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Rising Material and Labor Costs Continue to Plague Global EMS Supply Chain
BANNOCKBURN, IL – Materials and labor costs continue to be the largest issue facing the electronics supply chain, with nine in 10 electronics manufacturers reporting rising materials costs and more than three-fourths reporting rising labor costs.

That’s according to IPC’s January 2022 global electronics manufacturing supply chain sentiment report, which also found that although order flows continue to be strong, and capacity utilization and shipments are expanding, survey respondents reported growing backlogs and shrinking profit margins.

Among other conclusions, the survey results found material costs are currently rising at a higher rate in North America than APAC: 96% of North American manufacturers report rising material costs; a significantly lower 74% report material costs are up in APAC.

Inventory available to customers is declining at a higher rate in North America compared to both Europe and APAC: 49% of firms in North America reported declining inventory, while only 21% of firms in Europe and 16% of firms in APAC are experiencing declines.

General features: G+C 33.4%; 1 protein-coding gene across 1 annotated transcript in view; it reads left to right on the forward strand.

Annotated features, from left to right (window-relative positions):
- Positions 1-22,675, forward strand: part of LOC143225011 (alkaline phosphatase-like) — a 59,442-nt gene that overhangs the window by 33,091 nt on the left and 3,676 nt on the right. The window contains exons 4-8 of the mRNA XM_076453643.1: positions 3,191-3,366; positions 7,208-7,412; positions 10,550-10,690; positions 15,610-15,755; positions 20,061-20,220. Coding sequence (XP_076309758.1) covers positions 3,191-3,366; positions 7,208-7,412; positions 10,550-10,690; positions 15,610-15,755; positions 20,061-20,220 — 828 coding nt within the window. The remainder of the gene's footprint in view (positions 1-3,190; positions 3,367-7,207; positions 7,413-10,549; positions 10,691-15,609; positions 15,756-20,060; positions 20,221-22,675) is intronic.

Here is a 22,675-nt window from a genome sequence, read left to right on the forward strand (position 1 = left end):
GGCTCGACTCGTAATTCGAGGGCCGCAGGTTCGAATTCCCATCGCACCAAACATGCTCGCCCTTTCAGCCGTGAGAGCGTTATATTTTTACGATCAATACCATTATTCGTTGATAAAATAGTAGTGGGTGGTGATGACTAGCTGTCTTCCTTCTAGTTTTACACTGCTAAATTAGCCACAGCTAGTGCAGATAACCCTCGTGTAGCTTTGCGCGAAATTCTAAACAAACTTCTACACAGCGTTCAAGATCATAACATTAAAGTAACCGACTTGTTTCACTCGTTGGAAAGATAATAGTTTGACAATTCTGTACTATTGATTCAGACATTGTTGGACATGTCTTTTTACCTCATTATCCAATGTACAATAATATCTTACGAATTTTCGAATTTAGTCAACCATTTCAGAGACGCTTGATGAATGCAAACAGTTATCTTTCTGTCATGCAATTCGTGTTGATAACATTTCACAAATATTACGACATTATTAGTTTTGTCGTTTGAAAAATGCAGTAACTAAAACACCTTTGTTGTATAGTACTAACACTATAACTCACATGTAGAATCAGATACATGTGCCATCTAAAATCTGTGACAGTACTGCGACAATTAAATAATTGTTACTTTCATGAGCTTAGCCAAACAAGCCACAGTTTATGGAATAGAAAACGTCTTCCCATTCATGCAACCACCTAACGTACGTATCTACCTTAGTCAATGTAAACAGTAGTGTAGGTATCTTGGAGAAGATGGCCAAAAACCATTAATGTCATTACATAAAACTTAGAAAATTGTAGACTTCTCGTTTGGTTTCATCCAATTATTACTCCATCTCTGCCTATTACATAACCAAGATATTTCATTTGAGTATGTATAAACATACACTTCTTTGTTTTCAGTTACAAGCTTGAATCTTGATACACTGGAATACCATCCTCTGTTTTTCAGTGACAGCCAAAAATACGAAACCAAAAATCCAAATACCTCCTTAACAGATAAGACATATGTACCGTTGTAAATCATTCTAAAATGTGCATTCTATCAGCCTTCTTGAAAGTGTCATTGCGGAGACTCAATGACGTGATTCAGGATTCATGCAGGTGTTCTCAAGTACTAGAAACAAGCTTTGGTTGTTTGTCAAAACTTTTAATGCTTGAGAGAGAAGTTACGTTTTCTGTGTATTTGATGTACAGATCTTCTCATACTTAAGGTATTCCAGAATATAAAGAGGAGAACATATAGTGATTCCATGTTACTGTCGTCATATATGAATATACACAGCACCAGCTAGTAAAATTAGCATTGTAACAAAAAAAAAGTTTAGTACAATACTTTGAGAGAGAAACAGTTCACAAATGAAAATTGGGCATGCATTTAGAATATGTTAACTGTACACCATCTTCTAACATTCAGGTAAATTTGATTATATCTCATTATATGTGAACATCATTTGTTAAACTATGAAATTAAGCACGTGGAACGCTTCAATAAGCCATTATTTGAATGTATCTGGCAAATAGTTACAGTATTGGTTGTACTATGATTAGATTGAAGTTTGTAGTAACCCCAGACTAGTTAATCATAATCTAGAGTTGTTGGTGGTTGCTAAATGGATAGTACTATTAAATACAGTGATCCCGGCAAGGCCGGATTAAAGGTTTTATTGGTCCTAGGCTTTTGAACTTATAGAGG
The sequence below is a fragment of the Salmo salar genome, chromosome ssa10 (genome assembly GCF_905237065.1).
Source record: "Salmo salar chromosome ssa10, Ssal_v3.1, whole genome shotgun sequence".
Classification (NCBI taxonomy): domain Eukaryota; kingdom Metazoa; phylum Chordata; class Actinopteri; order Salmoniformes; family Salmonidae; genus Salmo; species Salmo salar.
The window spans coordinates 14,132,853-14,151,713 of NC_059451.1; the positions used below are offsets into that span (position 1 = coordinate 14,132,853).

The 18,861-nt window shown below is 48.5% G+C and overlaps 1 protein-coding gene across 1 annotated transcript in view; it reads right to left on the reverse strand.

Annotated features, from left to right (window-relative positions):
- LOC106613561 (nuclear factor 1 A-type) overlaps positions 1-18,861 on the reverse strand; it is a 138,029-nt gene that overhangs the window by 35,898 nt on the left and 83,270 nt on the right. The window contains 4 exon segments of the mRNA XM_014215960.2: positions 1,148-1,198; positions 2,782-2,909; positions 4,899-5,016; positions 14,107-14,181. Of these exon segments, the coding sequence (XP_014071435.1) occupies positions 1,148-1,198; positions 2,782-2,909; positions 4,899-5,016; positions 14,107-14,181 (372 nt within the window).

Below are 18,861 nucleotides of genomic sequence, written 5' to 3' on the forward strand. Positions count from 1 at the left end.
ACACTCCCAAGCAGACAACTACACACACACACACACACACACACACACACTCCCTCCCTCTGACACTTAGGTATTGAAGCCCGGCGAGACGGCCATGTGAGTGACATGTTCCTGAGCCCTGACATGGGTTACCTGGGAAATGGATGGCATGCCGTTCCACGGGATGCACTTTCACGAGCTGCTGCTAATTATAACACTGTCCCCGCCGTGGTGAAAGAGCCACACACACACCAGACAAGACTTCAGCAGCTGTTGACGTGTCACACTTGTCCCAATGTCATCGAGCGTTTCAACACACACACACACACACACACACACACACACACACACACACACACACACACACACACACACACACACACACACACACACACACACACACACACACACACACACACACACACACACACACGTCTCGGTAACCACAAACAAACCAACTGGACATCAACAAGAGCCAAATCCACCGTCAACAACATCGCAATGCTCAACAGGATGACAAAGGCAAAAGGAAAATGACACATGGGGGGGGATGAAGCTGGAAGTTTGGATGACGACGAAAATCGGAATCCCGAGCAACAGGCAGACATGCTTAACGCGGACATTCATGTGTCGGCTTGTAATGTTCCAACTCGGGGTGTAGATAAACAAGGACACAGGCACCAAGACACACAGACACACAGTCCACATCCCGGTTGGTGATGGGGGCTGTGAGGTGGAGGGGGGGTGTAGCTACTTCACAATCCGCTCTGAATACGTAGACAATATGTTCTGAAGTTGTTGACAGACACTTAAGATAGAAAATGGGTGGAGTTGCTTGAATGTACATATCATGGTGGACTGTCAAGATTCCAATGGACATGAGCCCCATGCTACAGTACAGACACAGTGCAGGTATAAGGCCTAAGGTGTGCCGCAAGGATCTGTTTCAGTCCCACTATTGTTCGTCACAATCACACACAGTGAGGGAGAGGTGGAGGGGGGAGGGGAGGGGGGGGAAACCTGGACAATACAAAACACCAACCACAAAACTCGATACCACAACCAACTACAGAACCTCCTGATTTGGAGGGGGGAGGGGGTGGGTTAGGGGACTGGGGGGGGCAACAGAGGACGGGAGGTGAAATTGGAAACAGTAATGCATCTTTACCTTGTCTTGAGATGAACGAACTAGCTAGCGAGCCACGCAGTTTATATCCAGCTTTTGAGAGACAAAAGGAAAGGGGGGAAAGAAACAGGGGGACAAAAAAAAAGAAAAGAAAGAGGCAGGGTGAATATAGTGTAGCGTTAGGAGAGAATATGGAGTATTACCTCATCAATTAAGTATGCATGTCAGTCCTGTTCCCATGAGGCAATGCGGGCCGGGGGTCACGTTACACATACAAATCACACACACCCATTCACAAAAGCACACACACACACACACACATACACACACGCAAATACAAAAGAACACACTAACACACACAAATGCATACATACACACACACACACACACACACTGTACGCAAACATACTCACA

Manufacturers indicate the current semiconductor shortage is driving longer lead times, delayed deliveries, declining orders, increased inventories, rising costs and lost production. Combined, these impacts are affecting manufacturers’ ability to complete orders, ultimately reducing profitability.

“Manufacturers expect to see continued increase in material and labor costs,” said IPC chief economist and report author Shawn DuBravac. “Escalating costs are in turn compressing profit margins. Ease of recruiting and finding skilled talent is expected to remain challenging, and inventory levels are expected to remain tight for at least the next six months.”

IPC surveyed hundreds of global companies, including a wide range of company sizes, representing the full electronics manufacturing value chain. Survey respondents were from North America (44%), Asia (20%) and Europe (17%). (MB)